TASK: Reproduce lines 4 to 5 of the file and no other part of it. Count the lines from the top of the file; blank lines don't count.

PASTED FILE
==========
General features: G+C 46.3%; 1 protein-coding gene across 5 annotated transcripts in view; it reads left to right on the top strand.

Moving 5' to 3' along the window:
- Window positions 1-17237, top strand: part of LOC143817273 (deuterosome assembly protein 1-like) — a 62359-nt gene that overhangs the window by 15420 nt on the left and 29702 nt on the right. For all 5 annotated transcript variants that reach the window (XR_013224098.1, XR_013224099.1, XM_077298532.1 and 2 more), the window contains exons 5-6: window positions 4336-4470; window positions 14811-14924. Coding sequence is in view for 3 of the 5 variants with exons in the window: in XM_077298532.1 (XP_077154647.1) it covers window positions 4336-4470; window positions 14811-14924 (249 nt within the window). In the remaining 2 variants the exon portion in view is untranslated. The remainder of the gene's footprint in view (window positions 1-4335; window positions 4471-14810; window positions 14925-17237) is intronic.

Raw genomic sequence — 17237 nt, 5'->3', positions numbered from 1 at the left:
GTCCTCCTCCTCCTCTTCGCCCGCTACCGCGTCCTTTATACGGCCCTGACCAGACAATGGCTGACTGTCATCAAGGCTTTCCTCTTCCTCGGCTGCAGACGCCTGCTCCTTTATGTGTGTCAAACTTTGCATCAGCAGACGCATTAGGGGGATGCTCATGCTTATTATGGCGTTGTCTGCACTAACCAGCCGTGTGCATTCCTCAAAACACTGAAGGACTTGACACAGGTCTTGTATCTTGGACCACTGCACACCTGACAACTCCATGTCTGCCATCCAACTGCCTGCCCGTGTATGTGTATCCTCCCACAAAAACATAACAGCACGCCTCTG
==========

Raw genomic sequence — 17237 nt, 5'->3', positions numbered from 1 at the left:
GTCCTCCTCCTCCTCTTCGCCCGCTACCGCGTCCTTTATACGGCCCTGACCAGACAATGGCTGACTGTCATCAAGGCTTTCCTCTTCCTCGGCTGCAGACGCCTGCTCCTTTATGTGTGTCAAACTTTGCATCAGCAGACGCATTAGGGGGATGCTCATGCTTATTATGGCGTTGTCTGCACTAACCAGCCGTGTGCATTCCTCAAAACACTGAAGGACTTGACACAGGTCTTGTATCTTGGACCACTGCACACCTGACAACTCCATGTCTGCCATCCAACTGCCTGCCCGTGTATGTGTATCCTCCCACAAAAACATAACAGCACGCCTCTG